Anyway, that is enough from me I think, I have said all I want to say, and saying any more would be a waste of time. Though I will say this, I have been working on a manifesto of sorts for the local industry, it should say far more about how I feel about the current situation, why it has occurred, and what I believe needs to be done to overcome it.

    Perhaps I'll find the time to finish it, and make it public when I feel the time is right ;).

  • 53. Anonymous Coward - Saturday, January 28, 2006 - 11:18:57 AMIn regards to post #52, I'm in the games industry personally to enjoy my work but also to be paid fairly for my work. Some studios in Australia do pay fairly some don't. More overseas, you can find studios realising that their employees are their lifeblood and treat and pay them fairly. i.e. yes you can still say you won't earn as much as other industries this is fair but I think there is a big difference to getting rich and getting paid fairly.
  • 54. Ex Ratbagger 2 - Saturday, January 28, 2006 - 11:40:22 AMYou're all a bunch of whinging assholes.

    Those of us who can't move from Adelaide are very appreciative of the offer from Krome, and if it goes down the gurgler because of this bullshitty, uneducated rumours hurting share prices and the like, I'll do a "Jay and Silent Bob" and spend my time on the dole tracking you down to punch you in your pimply nerd faces!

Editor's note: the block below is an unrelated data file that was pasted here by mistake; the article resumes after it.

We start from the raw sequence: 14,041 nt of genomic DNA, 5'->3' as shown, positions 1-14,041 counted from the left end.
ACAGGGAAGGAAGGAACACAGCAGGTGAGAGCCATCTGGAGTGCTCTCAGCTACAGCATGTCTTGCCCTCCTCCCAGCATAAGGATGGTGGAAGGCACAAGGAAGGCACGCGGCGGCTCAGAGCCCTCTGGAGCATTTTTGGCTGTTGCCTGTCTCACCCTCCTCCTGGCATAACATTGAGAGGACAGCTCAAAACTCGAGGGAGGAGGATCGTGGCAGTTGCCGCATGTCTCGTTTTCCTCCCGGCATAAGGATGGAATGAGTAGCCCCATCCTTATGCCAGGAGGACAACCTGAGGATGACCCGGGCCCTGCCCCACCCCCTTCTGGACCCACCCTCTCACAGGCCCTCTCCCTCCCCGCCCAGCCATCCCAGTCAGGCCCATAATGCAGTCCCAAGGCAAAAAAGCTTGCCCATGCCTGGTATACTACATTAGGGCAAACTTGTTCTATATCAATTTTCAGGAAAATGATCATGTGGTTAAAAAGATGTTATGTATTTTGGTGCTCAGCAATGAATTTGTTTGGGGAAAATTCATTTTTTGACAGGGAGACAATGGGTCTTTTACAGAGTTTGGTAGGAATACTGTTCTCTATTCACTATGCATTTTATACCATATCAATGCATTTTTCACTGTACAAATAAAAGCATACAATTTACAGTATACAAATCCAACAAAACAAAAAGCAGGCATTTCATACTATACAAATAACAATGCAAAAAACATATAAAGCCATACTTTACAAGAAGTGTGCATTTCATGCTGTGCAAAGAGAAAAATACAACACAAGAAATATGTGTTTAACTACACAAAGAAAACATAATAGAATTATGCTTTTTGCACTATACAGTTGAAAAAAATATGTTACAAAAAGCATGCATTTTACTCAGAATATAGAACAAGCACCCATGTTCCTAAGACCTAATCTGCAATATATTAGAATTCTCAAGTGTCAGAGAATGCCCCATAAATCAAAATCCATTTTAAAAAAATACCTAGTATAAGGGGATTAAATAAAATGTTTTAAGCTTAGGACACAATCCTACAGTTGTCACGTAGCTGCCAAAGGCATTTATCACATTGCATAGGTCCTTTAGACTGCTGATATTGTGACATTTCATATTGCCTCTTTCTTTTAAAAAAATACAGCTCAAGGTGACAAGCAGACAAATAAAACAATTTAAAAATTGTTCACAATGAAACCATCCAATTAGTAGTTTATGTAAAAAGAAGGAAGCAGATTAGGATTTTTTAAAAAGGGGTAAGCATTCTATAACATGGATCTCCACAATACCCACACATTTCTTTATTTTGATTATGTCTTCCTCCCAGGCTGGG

• 55. Ex Ratbag II - Saturday, January 28, 2006 - 1:57:32 PMAmong whinging and rumours of doom.... seems some people are forgetting that setting up a studio in Adelaide can make sense as there is a concentration of experienced people here, supply of new graduates and cost of office space is lower than other major cities.

    Krome setting up in Adelaide was appreciated by people who could not shift and I hope it works well for them.

  • 56. Ex Ratbag II - Saturday, January 28, 2006 - 2:29:51 PMTypo: I meant there is "a supply of new graduates and cost of office space is lower than other major cities".
  • 57. Anonymous Coward - Saturday, January 28, 2006 - 3:38:03 PMSo #55 has already decided who will be to blame in the event that this studio bombs, and not only that, it won't be anyone making the decisions but rather a bunch of people who express their opinion on a website... But only if their opinions are proved to have been correct and the studio does actually bomb... !?!? Hehe, that's when he's not busy blaming the weather man for correctly predicting rain... Unless he's wrong and it doesn't rain of course...